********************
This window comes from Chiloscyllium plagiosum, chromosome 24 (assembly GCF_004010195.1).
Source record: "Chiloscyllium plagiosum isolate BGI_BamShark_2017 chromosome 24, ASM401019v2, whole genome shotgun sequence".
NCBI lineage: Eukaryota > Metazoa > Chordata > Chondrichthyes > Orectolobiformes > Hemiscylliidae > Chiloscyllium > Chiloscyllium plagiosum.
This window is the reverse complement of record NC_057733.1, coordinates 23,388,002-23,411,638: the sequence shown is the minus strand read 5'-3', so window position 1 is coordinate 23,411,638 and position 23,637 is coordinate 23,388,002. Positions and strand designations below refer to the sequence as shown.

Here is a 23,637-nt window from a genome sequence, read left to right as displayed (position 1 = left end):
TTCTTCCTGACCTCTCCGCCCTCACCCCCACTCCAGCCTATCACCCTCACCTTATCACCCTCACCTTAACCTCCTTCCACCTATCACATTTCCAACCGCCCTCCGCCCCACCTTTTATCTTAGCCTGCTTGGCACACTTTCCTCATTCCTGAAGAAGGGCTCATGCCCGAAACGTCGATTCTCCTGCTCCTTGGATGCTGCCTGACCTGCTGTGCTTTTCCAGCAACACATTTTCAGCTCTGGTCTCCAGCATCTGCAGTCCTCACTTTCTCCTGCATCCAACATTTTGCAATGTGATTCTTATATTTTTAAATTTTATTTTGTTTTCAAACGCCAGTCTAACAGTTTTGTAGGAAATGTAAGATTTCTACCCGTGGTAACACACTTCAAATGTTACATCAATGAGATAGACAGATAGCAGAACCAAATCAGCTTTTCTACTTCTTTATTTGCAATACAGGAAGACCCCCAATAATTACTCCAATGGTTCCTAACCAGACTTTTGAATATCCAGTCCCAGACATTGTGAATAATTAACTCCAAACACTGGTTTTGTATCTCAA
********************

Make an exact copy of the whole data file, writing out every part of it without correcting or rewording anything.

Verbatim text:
This window comes from Chiloscyllium plagiosum, chromosome 24 (assembly GCF_004010195.1).
Source record: "Chiloscyllium plagiosum isolate BGI_BamShark_2017 chromosome 24, ASM401019v2, whole genome shotgun sequence".
NCBI lineage: Eukaryota > Metazoa > Chordata > Chondrichthyes > Orectolobiformes > Hemiscylliidae > Chiloscyllium > Chiloscyllium plagiosum.
This window is the reverse complement of record NC_057733.1, coordinates 23,388,002-23,411,638: the sequence shown is the minus strand read 5'-3', so window position 1 is coordinate 23,411,638 and position 23,637 is coordinate 23,388,002. Positions and strand designations below refer to the sequence as shown.

Here is a 23,637-nt window from a genome sequence, read left to right as displayed (position 1 = left end):
TTCTTCCTGACCTCTCCGCCCTCACCCCCACTCCAGCCTATCACCCTCACCTTATCACCCTCACCTTAACCTCCTTCCACCTATCACATTTCCAACCGCCCTCCGCCCCACCTTTTATCTTAGCCTGCTTGGCACACTTTCCTCATTCCTGAAGAAGGGCTCATGCCCGAAACGTCGATTCTCCTGCTCCTTGGATGCTGCCTGACCTGCTGTGCTTTTCCAGCAACACATTTTCAGCTCTGGTCTCCAGCATCTGCAGTCCTCACTTTCTCCTGCATCCAACATTTTGCAATGTGATTCTTATATTTTTAAATTTTATTTTGTTTTCAAACGCCAGTCTAACAGTTTTGTAGGAAATGTAAGATTTCTACCCGTGGTAACACACTTCAAATGTTACATCAATGAGATAGACAGATAGCAGAACCAAATCAGCTTTTCTACTTCTTTATTTGCAATACAGGAAGACCCCCAATAATTACTCCAATGGTTCCTAACCAGACTTTTGAATATCCAGTCCCAGACATTGTGAATAATTAACTCCAAACACTGGTTTTGTATCTCAA